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What We Know About 5 Mueller Witnesses Granted Immunity Ahead of Manafort’s Trial


Paul Manafort arrives for a hearing at US District Court on June 15, 2018 in Washington, DC. - A judge revoked Manafort's bail and sent him to jail over claims he was tampering with witnesses in the case against him brought by special counsel Robert Mueller.

Five people have been granted immunity from prosecution in the upcoming criminal trial of the former campaign chairman of President Donald Trump.

That former campaign chair, Paul Manafort, faces a series of federal charges in two different jurisdictions. He’s charged with conspiracy to launder money, conspiracy against the United States, failing to file financial disclosures for foreign bank accounts, failing to register as an agent of a foreign principal, and making false statements in Washington, D.C. However, he also faces lesser-publicized charges of bank and tax fraud in the Eastern District of Virginia. Special Prosecutor Robert Mueller alleges Manafort led a “lavish lifestyle” in the United States off of “hidden wealth” stashed in foreign countries — without paying U.S. taxes.

Here are the five people who have immunity: Donna Duggan, James Brennan, Conor O’Brien, Cindy Laporta, and Dennis Raico.

All five are said to be connected to financial institutions.

The Dennis Raico to whom immunity has been granted may be the same Dennis Raico said to have been involved with a purported deal through Chicago’s Federal Savings Bank to loan $16 million to Manafort in return for the bank’s founder, Steve Calk, serving as an economic advisor to Trump.

The Cindy Laporta to whom immunity has been granted appears to work as a Certified Public Accountant for KWC, an accounting firm with two locations in Virginia. A spokesman for the firm, Craig Browning, confirmed Monday evening to Law&Crime that Manafort was a “former client” for whom the firm “prepared individual and business income tax returns.” Browning went on to say that the firm has cooperated and “will continue to cooperate fully with the prosecution,” and that “current and former employees of the firm . . . may be called as witnesses” in the Manafort case. (Browning did not directly confirm that the Laporta named in court documents was the Laporta who works at KWC.)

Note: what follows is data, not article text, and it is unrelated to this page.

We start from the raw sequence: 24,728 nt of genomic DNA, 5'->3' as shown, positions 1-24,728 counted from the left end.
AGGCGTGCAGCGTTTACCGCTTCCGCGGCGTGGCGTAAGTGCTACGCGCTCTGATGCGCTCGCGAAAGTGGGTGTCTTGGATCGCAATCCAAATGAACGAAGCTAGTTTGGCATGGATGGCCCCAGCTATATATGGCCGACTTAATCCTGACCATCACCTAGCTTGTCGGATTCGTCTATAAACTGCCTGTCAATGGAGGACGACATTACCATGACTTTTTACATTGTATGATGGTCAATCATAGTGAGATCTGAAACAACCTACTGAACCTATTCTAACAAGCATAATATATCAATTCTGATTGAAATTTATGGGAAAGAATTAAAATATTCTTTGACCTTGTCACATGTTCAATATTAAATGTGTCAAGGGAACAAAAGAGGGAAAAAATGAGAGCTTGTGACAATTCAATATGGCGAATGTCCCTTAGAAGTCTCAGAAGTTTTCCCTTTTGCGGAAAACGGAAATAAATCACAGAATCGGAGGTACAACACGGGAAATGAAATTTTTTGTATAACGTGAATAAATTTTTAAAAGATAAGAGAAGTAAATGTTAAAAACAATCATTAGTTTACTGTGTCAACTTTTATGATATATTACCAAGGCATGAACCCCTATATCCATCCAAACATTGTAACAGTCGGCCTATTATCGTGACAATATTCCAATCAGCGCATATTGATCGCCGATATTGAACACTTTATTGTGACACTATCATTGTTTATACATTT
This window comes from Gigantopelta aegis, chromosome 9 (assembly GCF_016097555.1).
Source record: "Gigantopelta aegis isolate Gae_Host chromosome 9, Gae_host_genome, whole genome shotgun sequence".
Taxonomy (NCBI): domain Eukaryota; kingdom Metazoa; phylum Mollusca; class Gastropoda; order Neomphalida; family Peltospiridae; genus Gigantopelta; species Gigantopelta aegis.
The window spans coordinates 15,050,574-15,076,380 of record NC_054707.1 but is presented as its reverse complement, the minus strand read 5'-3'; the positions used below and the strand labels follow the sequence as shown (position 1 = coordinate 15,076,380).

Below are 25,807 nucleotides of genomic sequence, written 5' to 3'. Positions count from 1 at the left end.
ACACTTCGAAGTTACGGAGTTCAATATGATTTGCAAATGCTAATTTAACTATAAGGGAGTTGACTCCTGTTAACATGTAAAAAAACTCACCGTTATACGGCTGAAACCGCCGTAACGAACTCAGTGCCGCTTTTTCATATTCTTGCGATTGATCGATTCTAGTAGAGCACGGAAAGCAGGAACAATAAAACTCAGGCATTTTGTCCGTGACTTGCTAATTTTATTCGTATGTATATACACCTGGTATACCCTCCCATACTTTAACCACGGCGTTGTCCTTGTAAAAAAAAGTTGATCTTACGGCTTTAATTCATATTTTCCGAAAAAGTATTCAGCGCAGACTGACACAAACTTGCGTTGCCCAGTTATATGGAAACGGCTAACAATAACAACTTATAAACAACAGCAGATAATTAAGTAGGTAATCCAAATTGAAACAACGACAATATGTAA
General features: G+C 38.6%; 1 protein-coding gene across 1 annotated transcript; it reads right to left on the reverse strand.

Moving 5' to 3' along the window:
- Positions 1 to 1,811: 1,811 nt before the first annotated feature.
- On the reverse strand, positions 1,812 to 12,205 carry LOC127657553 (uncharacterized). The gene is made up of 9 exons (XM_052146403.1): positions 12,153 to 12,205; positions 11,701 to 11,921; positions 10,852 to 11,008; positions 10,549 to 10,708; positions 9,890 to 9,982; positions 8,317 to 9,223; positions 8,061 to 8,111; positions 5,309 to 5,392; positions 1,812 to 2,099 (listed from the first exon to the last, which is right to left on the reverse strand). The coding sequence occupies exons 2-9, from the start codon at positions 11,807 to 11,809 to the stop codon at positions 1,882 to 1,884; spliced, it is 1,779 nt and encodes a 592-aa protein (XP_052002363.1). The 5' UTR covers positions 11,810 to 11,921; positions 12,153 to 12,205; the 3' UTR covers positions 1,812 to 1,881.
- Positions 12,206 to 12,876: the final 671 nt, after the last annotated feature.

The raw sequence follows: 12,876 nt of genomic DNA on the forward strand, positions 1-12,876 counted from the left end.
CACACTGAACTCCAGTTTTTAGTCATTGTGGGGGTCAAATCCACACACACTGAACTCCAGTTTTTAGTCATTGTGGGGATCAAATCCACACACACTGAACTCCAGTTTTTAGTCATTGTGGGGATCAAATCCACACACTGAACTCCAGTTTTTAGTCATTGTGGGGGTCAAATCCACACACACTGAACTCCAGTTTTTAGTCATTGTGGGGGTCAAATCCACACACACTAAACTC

Law&Crime continues to seek to identify the others.

The type of immunity said to have been offered is “use immunity.”

So-called “use immunity” protects the witnesses against a government attempt to “use” the witness’s testimony in any hypothetical subsequent prosecution against the witness. (This type of immunity basically is an attempt to prevent the witness from pleading the Fifth.) As the manual for U.S. Attorneys points out, it is different from “transactional immunity,” which is broader. Transactional immunity protects witnesses from being prosecuted for the underlying offense about which they may be called to testify.

Here, the witnesses being offered immunity apparently don’t have that broad of a protection. They could be prosecuted if they did something illegal, but their words could not be used against them.

The charges Manafort faces in the Eastern District of Virginia were scheduled to go to trial Wednesday; however, the case has been pushed back to the end of the month.

[Photo by MANDEL NGAN/AFP/Getty Images.]

[Editor’s note:  this report has been updated.]

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Aaron Keller holds a juris doctor degree from the University of New Hampshire School of Law and a broadcast journalism degree from Syracuse University. He is a former anchor and executive producer for the Law&Crime Network and is now deputy editor-in-chief for the Law&Crime website. DISCLAIMER:  This website is for general informational purposes only. You should not rely on it for legal advice. Reading this site or interacting with the author via this site does not create an attorney-client relationship. This website is not a substitute for the advice of an attorney. Speak to a competent lawyer in your jurisdiction for legal advice and representation relevant to your situation.